A growing shift towards Sustainability
Glyn Hughes addressed the topic of sustainability since this is a growing decision factor for young people choosing where to work. Geert Aerts lamented the lack of awareness of the general public as to the enormous societal impact that the air cargo industry brings to economies and society, and underlined that “collaboration between all parties is the only way to tackle the challenges we face, going forward”. To that end, he announced a brand-new, first time initiative: “Together with Air Cargo Belgium and TIACA, we [Brussels Airport] will launch world-first TIACA BlueSky Community Program. We will support members to do the BlueSky assessment and reconcile all inputs into a common goal to collectively work on challenges. This is an important next step!”
Adapting to workforce changes
After discussing various commodity developments in e-commerce and healthcare, along with the logistical challenges, risks, and opportunities posed by these, the panel then addressed the evolving nature of the workforce. Wilson Kwong shared insights from HACTL's experience, noting that while they managed to retain their workforce during the pandemic, changing demographics pose a new challenge. As an aging workforce approaches retirement, the industry must find innovative ways to attract and retain younger talent. Automation, Kwong explained, is one avenue, but the nature of the industry still necessitates human involvement.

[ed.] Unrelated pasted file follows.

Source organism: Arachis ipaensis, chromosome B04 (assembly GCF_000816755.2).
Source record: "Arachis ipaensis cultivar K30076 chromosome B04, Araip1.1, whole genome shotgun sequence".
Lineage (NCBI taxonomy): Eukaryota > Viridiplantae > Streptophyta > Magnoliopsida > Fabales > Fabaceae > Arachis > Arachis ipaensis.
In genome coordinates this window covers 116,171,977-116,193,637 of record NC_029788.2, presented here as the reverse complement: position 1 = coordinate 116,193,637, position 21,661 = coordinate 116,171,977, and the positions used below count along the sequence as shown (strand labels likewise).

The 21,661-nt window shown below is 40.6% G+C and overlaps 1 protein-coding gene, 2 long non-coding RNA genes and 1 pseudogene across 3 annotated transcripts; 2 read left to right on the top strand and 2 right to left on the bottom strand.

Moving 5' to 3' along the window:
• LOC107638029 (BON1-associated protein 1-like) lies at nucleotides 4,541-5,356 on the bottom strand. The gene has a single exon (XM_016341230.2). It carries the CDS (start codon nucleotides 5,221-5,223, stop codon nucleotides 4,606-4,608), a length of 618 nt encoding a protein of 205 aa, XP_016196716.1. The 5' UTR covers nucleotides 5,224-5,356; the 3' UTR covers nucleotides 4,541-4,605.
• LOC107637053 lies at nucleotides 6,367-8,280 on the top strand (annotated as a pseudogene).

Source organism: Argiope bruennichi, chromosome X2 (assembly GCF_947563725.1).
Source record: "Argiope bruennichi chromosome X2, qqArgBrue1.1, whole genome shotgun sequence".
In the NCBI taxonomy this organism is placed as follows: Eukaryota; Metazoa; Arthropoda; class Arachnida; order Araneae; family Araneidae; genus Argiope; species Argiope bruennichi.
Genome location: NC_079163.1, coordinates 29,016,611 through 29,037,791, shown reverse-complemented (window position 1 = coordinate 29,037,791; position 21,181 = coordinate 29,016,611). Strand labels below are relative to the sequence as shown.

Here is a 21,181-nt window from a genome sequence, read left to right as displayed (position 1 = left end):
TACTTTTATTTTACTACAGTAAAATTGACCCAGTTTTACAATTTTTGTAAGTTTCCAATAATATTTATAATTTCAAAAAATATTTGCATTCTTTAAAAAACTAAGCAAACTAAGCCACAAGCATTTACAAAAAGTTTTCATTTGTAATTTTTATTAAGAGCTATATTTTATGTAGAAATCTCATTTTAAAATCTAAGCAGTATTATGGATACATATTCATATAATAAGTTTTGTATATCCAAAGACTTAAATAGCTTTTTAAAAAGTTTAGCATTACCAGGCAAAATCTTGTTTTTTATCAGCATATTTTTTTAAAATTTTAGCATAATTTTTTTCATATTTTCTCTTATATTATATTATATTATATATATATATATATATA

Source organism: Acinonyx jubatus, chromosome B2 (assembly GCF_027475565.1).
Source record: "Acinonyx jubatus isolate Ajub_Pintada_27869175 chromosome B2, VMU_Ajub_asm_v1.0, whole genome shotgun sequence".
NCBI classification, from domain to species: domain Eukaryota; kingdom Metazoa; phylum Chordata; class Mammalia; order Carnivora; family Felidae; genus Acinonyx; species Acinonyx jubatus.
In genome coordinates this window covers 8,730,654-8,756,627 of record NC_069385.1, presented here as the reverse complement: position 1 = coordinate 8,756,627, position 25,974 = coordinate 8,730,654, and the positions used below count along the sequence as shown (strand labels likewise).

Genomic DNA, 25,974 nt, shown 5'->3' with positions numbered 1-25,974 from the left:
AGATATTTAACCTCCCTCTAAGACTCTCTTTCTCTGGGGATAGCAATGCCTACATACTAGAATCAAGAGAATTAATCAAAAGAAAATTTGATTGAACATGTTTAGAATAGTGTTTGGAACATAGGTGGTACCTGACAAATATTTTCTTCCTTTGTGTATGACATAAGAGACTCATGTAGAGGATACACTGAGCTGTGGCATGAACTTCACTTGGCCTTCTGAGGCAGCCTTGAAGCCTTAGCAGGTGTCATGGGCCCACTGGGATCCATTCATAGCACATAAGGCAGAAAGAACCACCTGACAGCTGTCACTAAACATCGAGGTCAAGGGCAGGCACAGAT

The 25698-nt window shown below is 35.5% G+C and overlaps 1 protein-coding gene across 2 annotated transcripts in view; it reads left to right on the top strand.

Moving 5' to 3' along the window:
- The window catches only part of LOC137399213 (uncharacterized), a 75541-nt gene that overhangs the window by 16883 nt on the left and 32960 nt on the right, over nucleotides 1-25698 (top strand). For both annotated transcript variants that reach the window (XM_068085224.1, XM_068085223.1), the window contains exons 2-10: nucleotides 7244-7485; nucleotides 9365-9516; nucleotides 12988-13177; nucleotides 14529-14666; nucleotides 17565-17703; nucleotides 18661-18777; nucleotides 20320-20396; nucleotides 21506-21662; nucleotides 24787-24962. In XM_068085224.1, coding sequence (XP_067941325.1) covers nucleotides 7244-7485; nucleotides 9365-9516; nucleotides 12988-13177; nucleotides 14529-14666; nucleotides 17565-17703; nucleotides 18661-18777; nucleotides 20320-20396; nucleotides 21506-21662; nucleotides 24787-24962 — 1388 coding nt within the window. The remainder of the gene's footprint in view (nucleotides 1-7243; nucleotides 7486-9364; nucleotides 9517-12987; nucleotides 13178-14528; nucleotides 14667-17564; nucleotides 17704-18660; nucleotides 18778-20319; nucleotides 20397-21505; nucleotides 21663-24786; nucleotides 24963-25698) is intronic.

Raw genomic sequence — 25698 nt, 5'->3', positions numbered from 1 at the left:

Looking ahead to 2024
The outlook for 2024 was a mix of cautious optimism, realistic assessments, and incredible plans. Turhan Özen, whose airline is looking to practically double its passenger fleet to 800 in the next 10 years, and increase its number of freighters (mix of own and leased) from 24 to 40 within the next five years, highlighted the importance of monitoring demand and sales ratios to pick up on trends, pointing out that – if not impacted by geo-political circumstances – “I am optimistic that by latest Q4/24, demand will start to pick-up. Air cargo will be the first to react very positively to economic upturn – no later than SEP next year.”